In the autumn of 1817 Lamb and his sister left the Temple for lodgings in Great Russell Street, Covent Garden. Soon after a young bookseller, Charles Ollier, induced him to publish a collection of his miscellaneous writings in verse and prose, including some, like ‘John Woodvil’ and ‘Rosamund Gray,’ long out of print. These appeared in two volumes, dedicated to Coleridge, in 1818, and at once obtained for Lamb a wider recognition. A more important result was to follow. The ‘London Magazine’ made its first appearance in January 1820. Hazlitt, who was on the staff, introduced Lamb to the editor, John Scott, and he was invited to contribute occasional essays. The first of these, ‘Recollections of the South Sea House,’ appeared in August 1820. In writing the essay, Lamb remembered an obscure clerk in that office during his own short connection with it as a boy, of the name of Elia, and as a joke appended that name to the essay. In subsequent essays he continued the same signature, which became inseparably connected with the series (see letter of Lamb to his publisher, John Taylor, in July 1821). ‘Call him Ellia,’ writes Lamb, and it seems probable that the name was really thus spelled. Between August 1820 and December 1822 Lamb contributed five-and-twenty essays, thus signed, at the rate of about one a month. These were reprinted in a single volume in 1823: ‘Elia—Essays that have appeared under that signature in the “London Magazine.”’
Meantime, Lamb's elder brother John had died (November 1821), and to the increasing loneliness of his existence we owe the beautiful essay, ‘Dream Children.’ In 1822 Charles and his sister for the first time went abroad, paying a short visit to their friend James Kenney [q. v.] the dramatist, who lived at Versailles, and whose son, born in 1823, was christened Charles Lamb Kenney [q. v.] During this absence from England Mary Lamb had one of her now more frequent attacks of mental derangement. The next year brought a new anxiety into Lamb's life, in the form of a criticism from the pen of an old friend on the ‘Elia’ volume of 1823. Southey, in reviewing a work by Grégoire upon deism in France, drew a moral from the hopeless tone of one of Lamb's essays—that on ‘Witches and other Night Fears’—adding that the essays as a whole lacked a ‘sound religious feeling.’ The charge pained Lamb keenly, both as coming from an old friend and as touching a vein of real sorrow and anxiety in his mental history. He replied to the charge in the well-known ‘Letter of Elia to Robert Southey, Esq.,’ in the ‘London Magazine’ for October 1823. Southey, in reply, wrote a loving and generous letter of explanation to Lamb, and the breach between the old friends was at once healed. The same year that brought Lamb this distress was to bring compensation in a new interest added to his life. He and his sister were in the habit of spending their autumn holiday at Cambridge, where they had a friend, Mrs. Paris, sister of Lamb's old friend, William Ayrton. Here the Lambs met a little orphan girl, Emma Isola, daughter of Charles Isola, one of the esquire bedells of the university. They invited her to spend subsequent holidays with them, and finally adopted her. During the remaining ten years of Lamb's life the companionship of the young girl supplied the truest solace and relief amid the deepening anxieties of the home life. Lamb and his sister devoted themselves to her education, and though in after years she left them at times to become herself a teacher of others, their house was her home until her marriage with Edward Moxon, the publisher, in 1833. Mrs. Moxon died in March 1891.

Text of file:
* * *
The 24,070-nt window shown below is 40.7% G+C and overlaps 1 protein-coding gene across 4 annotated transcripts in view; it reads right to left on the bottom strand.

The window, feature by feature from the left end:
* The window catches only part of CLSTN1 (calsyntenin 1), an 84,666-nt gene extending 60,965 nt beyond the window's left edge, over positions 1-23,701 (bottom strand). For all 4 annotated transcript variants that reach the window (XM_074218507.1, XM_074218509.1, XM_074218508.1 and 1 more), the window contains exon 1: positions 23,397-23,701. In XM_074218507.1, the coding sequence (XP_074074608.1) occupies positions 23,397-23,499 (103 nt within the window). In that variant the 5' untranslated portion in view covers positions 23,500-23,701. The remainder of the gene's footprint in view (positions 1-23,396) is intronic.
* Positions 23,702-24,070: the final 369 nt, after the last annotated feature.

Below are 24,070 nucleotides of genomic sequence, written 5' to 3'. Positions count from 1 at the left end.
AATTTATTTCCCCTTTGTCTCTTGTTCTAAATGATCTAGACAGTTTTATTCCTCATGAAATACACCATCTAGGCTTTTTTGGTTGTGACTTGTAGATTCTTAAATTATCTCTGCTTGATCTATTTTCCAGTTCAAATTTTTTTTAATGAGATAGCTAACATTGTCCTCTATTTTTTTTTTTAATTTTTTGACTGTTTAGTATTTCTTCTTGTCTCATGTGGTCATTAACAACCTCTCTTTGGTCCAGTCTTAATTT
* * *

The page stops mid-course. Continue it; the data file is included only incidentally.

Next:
In August 1823 the Lambs left their rooms in Russell Street, Covent Garden, ‘over the Brazier's,’ and took a cottage in Colebrooke Row, Islington, the New River flowing at the foot of their garden. Lamb describes the house in a letter of 2 Sept. to Bernard Barton [q.v.] , the quaker poet of Woodbridge, who was one of Lamb's later friends, acquired through the ‘London Magazine.’ To him many of Lamb's happiest letters are addressed. Meantime Lamb was writing more ‘Elia’ essays, though with weakening health and increasing restlessness. Already he was considering the chances of retirement from the India House, and a severe illness in the winter of 1824–5 brought the matter to an issue. His doctors urgently supported his application to the directors, and the happy result was made known to him in March 1825, when it was announced that a retiring pension would be awarded him, consisting of three-fourths of his salary, with a slight deduction to insure an allowance for his sister in the event of her surviving. ‘After thirty-three years' slavery,’ he wrote to Wordsworth, ‘here am I a freed man, with 441l. a year for the remainder of my life.’ The first use that Lamb made of his freedom was to pay visits of varying length in the country, always in the direction of his favourite Hertfordshire. The brother and sister took lodgings occasionally at the Chace, Enfield, and after two years became sole tenants of the little house. Meantime the trials of having nothing to do became very real to them both. Lamb was an excellent walker, and in the summer months he found great pleasure in exploring the scenery of Hertfordshire, with the comforting remembrance that he was still in easy touch with London and friends. But old friends were dying, and Lamb's loyal nature found little compensation in the cultivation of new ones. That devoted friend of his childhood, Mr. Randal Norris, sub-treasurer of the Inner Temple, died in January 1827, and is the subject of a pathetic letter to Crabb Robinson—‘To the last he called me Charley. I have none to call me Charley now.’ Randal Norris left two daughters, who set up a school at Widford, to which village their mother had belonged. The younger, Mrs. Arthur Tween, who was well known to the present writer, died at an advanced age at Widford in July 1891. During the few remaining years of Lamb's life it was a favourite excursion for him and Miss Isola to walk over to Widford and beg a half-holiday for the girls and tell them stories.